Research results are flowing in on coronavirus and a lot of it is critical information on transmissibility. How the virus is transmitted, its hardiness in air or on surfaces, what “dose” is enough to cause infection; all of these questions help us understand how infectious the virus is, and one of the implications of a high level of infectiousness is how much of the population has already been exposed and infected, even without a positive test. (CDC Article) An article published at the Centers for Disease Control site describes a new analysis of transmissibility. Transmissibility stats and formulas are by their nature arcane and early estimates suffer from the usual completeness and accuracy of data issues. Initial work based on China had suggested a transmissibility number of around 2.5 (the number of additional people each infected person infects) and a doubling of infected persons every 6 to 7 days. The new research from China indicates that in fact transmissibility was much higher, around 5.7. New and more complete data allowed creation of a more accurate model of the spread. They also found that the likely incubation period from exposure to symptom onset was about 4 days, but this may be skewed by more seriously ill persons presenting earlier after infection. The higher transmissibility rate implies good and bad news. The good news is that it is likely that a much higher proportion of the population has been exposed and infected than would be indicated by positive tests alone. The bad news is that it suggests that a higher level of vaccine and natural immunity is necessary to prevent transmission, something on the order of 80% of the population. So depending on your mitigation of spread strategy, you get there faster but you need more people infected or vaccinated. And they note again the importance of testing, quarantine and contact tracing when transmissibility is so high.
Another paper published at Medrxiv also deals with transmission rates and use of lockdowns. (Medrxiv Paper) This paper divides the population into four groups–susceptible, exposed, infected and recovered and explores transmission dynamics among these groups and the effect of strategies to mitigate spread. They considered two primary transmission methods: person-to-person or contact transmission; and airborne or non-contact transmission. We don’t know a lot about either method, but we know more about person-to-person transmission. But it appears that the transmissibility number obtained from only including contact transmissions understates what we are observing so there must be some level on non-contact transmission occurring. Next they do an analysis about how much the transmission number must be reduced to keep cases below a country’s level of health resources. The higher your level of resources, the less you need to suppress transmission, if you are only concerned about keeping cases under the resource capacity. If non-contact transmission plays a role in a substantial number of infections, you should be focussed not only on social distancing, but on better hygiene in regard to non-contact transmission. And the authors again point out what should be obvious, the more you suppress infection in the first “wave”, the stronger the resurgence will be after suppression methods are lifted or lessened. Of course, one big problem is that we don’t know how many people are actually susceptible to infection after exposure or how many people are infected. We do know that a small proportion of the population is actually likely to suffer serious illness. So scientists should be exploring whether it wouldn’t be possible to attempt to suppress spread among those populations while allowing the rest of the population to resume normal activities, with hygiene, testing, contact tracing and quarantine measures in place.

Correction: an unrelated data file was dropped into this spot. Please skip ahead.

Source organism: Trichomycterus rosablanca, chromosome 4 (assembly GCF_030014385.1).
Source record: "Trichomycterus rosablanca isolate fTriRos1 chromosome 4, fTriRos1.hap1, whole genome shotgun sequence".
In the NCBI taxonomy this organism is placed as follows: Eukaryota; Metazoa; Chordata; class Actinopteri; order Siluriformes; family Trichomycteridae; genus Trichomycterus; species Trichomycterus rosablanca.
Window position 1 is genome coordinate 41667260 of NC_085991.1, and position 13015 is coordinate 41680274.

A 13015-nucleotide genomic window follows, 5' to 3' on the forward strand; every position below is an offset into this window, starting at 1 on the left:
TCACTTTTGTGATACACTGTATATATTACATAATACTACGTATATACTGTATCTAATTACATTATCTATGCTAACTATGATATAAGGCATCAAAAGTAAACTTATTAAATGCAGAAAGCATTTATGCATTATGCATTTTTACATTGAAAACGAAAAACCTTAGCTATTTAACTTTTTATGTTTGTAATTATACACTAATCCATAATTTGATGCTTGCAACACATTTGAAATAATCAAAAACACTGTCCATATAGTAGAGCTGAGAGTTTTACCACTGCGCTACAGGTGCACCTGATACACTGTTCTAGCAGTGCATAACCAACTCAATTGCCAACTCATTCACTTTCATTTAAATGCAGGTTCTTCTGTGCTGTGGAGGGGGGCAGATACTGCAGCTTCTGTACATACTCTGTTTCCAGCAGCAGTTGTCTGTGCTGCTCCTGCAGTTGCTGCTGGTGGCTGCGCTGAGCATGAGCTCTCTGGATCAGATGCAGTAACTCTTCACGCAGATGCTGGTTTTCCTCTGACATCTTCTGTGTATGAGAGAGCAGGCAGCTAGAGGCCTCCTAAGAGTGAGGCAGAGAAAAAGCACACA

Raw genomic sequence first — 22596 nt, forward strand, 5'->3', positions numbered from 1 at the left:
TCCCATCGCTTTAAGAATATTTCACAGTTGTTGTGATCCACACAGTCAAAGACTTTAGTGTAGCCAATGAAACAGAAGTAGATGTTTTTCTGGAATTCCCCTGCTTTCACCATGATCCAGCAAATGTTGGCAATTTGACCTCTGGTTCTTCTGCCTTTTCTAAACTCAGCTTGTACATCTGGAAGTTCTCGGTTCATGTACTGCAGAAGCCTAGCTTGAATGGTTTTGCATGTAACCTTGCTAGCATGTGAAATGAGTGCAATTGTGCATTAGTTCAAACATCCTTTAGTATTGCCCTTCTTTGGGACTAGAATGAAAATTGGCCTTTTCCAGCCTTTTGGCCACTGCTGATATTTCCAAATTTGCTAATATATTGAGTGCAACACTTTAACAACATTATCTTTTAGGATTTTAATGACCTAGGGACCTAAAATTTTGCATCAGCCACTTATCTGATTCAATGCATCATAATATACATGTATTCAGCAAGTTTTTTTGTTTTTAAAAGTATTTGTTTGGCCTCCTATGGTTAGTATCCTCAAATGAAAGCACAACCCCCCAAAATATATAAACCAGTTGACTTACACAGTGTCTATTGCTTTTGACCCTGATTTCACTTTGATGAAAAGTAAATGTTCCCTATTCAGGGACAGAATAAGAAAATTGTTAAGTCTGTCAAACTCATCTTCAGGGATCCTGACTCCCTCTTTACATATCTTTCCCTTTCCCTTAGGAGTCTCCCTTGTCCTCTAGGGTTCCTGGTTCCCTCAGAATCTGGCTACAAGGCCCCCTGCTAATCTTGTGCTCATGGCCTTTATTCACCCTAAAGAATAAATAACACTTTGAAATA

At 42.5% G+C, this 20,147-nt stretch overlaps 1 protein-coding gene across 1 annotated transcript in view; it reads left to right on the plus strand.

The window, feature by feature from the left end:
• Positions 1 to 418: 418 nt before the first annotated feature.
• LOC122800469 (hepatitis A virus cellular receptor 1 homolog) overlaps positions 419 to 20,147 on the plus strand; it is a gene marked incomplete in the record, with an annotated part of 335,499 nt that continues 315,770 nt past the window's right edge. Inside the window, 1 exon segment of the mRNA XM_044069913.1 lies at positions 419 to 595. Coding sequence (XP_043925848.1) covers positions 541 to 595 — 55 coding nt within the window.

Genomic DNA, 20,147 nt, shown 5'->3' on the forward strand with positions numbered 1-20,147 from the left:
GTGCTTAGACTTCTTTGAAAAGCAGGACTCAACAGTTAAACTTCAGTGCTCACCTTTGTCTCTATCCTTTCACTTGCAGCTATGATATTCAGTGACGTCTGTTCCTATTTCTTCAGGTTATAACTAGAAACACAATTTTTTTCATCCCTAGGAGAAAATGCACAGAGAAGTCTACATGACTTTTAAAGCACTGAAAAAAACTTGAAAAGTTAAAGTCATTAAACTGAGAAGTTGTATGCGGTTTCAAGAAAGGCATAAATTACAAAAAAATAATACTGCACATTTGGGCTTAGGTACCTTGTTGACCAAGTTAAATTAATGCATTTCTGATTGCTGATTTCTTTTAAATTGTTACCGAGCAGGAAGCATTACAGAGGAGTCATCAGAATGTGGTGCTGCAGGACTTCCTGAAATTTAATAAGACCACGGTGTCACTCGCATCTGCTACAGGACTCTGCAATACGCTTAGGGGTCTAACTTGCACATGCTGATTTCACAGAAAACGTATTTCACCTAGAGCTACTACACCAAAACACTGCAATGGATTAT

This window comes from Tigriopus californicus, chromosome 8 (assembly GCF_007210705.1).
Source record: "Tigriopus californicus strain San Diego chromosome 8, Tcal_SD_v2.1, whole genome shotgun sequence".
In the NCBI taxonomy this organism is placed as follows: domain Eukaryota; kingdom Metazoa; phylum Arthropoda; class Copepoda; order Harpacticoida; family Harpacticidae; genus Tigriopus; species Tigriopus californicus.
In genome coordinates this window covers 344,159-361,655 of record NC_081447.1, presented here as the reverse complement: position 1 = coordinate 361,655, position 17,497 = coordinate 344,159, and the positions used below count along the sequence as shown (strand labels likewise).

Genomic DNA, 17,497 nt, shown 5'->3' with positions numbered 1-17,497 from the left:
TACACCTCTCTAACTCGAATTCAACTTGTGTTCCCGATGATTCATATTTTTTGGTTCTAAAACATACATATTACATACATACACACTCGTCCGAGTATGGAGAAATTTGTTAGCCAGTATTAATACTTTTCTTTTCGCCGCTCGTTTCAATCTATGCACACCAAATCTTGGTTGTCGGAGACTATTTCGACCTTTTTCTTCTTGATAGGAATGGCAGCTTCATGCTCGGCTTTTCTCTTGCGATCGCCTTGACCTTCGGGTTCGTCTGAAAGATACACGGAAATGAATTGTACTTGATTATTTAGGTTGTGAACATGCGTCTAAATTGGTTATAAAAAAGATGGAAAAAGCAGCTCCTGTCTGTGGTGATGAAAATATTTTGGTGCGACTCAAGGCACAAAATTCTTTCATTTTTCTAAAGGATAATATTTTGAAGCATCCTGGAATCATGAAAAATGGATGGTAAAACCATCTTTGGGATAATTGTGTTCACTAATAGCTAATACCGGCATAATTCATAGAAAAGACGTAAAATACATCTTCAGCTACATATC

Other research notes include that it appears, as I have suggested must have been the case, that the virus was circulating, perhaps widely, in the United States for several weeks before the initial cases were actually identified. Scientists detected this by analysis of the virus’ mutations. It appears that in NYC, many of the cases derived from travelers coming from Europe. Might be worth recalling that following the federal travel ban on people from China, both the Governor of NY and Mayor of NYC said they weren’t going to be racist or xenophobic and kept their city and state open to travel from Europe and other places for some extended time. The population paid a price for that virtue-signaling.